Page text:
Jul 31, 2015
With Politics (and Life), Action is Truth
New Jersey Governor and GOP Presidential hopeful Chris Christie says “I mean what I say and say what I mean.” He says that, but somehow his actions tell a different story. He praises compromise, but the other side has offered nothing and expects everything. That is not governing, it’s “going along to get along;” not...
New Jersey Governor and GOP Presidential hopeful Chris Christie says “I mean what I say and say what I mean.” He says that, but somehow his actions tell a different story. He praises compromise, but the other side has offered nothing and expects everything.
That is not governing, it’s “going along to get along;” not what Conservatives want to hear, nor the type of person Conservatives choose to elect. It seems to be Mr. Christie’s modus operandi.
We used to call people of his stripe Northeast Moderate Republicans or RINOs, but we’ll just call him unelectable.
Tom Cotton means it. The things he said during his campaign are the things he’s doing. He’s taken several stands that won’t make him popular with other senators, but have made him pretty much a rock star in Arkansas.
Cotton is the kind of man we need in every government position: Tell the public what you believe, where you want to go, and how you’ll get there. Then and most important, do what you said you’d do.
With both Christie and Cotton, their deeds tell us who they are. Action is truth.
1 John 3:18 says “Little children, let us not love with word or with tongue, but in deed and truth.”
Do you suppose that means that action is truth to God? We do. The Bible is full of examples of people who say one thing and do another – know what happens to them? They find out there are consequences to our actions, and when the consequences are God’s they’re usually pretty serious.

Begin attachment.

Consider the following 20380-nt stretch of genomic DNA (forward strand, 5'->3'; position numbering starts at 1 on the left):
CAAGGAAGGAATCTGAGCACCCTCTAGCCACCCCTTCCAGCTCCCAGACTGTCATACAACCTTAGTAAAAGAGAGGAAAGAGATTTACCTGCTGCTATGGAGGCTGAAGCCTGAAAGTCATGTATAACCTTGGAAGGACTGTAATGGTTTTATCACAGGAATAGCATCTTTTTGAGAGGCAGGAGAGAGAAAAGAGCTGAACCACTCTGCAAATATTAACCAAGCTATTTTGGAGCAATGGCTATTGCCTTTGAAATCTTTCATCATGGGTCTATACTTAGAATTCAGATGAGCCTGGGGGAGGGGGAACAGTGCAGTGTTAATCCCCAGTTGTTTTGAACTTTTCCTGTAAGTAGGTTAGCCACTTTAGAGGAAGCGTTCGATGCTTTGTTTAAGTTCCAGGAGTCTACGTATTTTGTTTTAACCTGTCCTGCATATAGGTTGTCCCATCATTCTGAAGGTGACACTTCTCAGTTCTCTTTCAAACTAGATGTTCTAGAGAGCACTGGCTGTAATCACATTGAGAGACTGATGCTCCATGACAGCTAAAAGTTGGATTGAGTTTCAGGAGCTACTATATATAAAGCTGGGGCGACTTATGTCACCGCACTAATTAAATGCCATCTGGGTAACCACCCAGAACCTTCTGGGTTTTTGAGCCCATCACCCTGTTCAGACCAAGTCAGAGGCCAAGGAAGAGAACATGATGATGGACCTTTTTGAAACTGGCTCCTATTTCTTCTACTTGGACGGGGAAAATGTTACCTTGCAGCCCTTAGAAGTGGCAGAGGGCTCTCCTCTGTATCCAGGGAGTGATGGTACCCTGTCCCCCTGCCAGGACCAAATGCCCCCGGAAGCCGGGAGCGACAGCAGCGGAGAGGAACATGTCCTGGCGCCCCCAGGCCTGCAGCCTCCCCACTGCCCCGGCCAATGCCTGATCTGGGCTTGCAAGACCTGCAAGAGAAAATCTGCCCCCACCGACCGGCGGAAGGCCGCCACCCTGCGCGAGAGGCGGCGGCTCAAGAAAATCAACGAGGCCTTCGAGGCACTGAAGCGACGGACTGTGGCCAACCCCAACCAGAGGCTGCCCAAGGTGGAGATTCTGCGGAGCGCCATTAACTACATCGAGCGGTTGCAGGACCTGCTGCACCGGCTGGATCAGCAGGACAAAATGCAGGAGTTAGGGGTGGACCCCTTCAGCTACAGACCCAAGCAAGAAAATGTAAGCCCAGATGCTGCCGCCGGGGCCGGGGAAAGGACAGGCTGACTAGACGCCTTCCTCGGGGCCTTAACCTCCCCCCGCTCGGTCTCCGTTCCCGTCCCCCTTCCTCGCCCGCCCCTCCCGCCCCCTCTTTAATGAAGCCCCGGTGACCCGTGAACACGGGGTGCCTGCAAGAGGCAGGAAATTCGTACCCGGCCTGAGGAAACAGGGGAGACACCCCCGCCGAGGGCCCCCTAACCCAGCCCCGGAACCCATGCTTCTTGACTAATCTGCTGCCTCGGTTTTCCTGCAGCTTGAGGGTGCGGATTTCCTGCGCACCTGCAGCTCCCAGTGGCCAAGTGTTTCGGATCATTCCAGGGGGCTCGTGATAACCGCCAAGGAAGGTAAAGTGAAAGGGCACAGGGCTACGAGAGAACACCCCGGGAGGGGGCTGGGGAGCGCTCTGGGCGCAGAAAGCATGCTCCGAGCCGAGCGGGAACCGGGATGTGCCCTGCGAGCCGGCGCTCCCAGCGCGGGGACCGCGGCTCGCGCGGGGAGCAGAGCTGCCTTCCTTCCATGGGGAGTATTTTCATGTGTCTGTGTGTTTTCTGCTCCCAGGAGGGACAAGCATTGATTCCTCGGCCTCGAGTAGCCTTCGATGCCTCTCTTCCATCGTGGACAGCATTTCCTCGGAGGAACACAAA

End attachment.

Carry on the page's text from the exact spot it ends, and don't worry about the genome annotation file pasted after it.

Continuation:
There is nothing exceptional about living a life where action is truth. If you tell the truth and act on your beliefs, you are living action is truth, and the vast majority of people used to do just that. Unfortunately we’ve created a political climate where politicians cannot survive by telling the truth, and the cancer of lies spreads into the culture by the example they set.
How many would vote for someone who says “We’ll either have to reduce your entitlements or raise taxes, possibly both”? Very few, that’s how many, yet it’s a possible truth if we want to balance the budget.
Yet we don’t like being lied to, deceived, or misled — even though we may lie, cheat, or mislead every day. What is the solution?
First, we need to put on our big boy and big girl pants and realize there is nothing for free, and if we get something at no cost to us, it cost someone money and probably cost us some of our freedoms. Is that a trade you can live with? I can’t and won’t.
If action is truth, is it right doing anything less? Of course not.
We long for people and situations where “what you see is what you get.” When politicians, CEOs, and just plain old folks spin everything to get an edge or to cover a problem (or to lie to themselves about what they know is true), it’s no wonder that we suffer a truth deficit, and here again…
Action is Truth